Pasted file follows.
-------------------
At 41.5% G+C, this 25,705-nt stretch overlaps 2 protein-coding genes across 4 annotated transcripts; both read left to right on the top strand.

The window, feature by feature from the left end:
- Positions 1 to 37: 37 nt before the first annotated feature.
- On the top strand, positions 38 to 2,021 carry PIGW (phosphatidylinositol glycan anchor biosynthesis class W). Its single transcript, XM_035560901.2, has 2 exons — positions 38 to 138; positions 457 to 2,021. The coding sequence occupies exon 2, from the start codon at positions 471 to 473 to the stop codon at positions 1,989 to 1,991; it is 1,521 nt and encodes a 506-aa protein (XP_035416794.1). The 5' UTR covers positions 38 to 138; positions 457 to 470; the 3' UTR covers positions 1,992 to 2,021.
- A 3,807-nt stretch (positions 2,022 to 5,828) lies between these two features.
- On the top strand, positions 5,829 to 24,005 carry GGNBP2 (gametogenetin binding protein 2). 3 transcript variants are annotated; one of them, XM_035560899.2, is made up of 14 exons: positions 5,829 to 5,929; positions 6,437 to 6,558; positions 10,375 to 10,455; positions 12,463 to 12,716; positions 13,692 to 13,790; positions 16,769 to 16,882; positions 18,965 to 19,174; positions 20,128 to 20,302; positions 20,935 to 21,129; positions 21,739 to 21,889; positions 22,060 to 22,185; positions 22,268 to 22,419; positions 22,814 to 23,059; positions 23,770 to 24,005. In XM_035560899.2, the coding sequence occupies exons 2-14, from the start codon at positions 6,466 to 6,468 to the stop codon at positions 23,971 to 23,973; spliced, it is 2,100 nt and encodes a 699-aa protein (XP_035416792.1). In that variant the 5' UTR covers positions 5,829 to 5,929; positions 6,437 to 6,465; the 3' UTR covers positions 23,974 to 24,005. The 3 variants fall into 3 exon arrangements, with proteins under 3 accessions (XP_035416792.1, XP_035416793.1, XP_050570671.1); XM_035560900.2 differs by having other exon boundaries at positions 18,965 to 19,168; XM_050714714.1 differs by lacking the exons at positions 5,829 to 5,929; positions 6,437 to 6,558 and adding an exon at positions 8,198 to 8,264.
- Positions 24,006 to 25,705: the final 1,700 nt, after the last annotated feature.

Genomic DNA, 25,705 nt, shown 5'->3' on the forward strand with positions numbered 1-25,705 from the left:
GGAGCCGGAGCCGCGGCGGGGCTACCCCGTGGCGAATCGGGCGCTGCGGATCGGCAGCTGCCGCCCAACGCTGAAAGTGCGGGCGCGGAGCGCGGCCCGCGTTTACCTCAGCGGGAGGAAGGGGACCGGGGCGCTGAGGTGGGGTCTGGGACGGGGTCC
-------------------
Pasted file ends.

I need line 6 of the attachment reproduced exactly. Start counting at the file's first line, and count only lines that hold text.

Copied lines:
- On the top strand, positions 5,829 to 24,005 carry GGNBP2 (gametogenetin binding protein 2). 3 transcript variants are annotated; one of them, XM_035560899.2, is made up of 14 exons: positions 5,829 to 5,929; positions 6,437 to 6,558; positions 10,375 to 10,455; positions 12,463 to 12,716; positions 13,692 to 13,790; positions 16,769 to 16,882; positions 18,965 to 19,174; positions 20,128 to 20,302; positions 20,935 to 21,129; positions 21,739 to 21,889; positions 22,060 to 22,185; positions 22,268 to 22,419; positions 22,814 to 23,059; positions 23,770 to 24,005. In XM_035560899.2, the coding sequence occupies exons 2-14, from the start codon at positions 6,466 to 6,468 to the stop codon at positions 23,971 to 23,973; spliced, it is 2,100 nt and encodes a 699-aa protein (XP_035416792.1). In that variant the 5' UTR covers positions 5,829 to 5,929; positions 6,437 to 6,465; the 3' UTR covers positions 23,974 to 24,005. The 3 variants fall into 3 exon arrangements, with proteins under 3 accessions (XP_035416792.1, XP_035416793.1, XP_050570671.1); XM_035560900.2 differs by having other exon boundaries at positions 18,965 to 19,168; XM_050714714.1 differs by lacking the exons at positions 5,829 to 5,929; positions 6,437 to 6,558 and adding an exon at positions 8,198 to 8,264.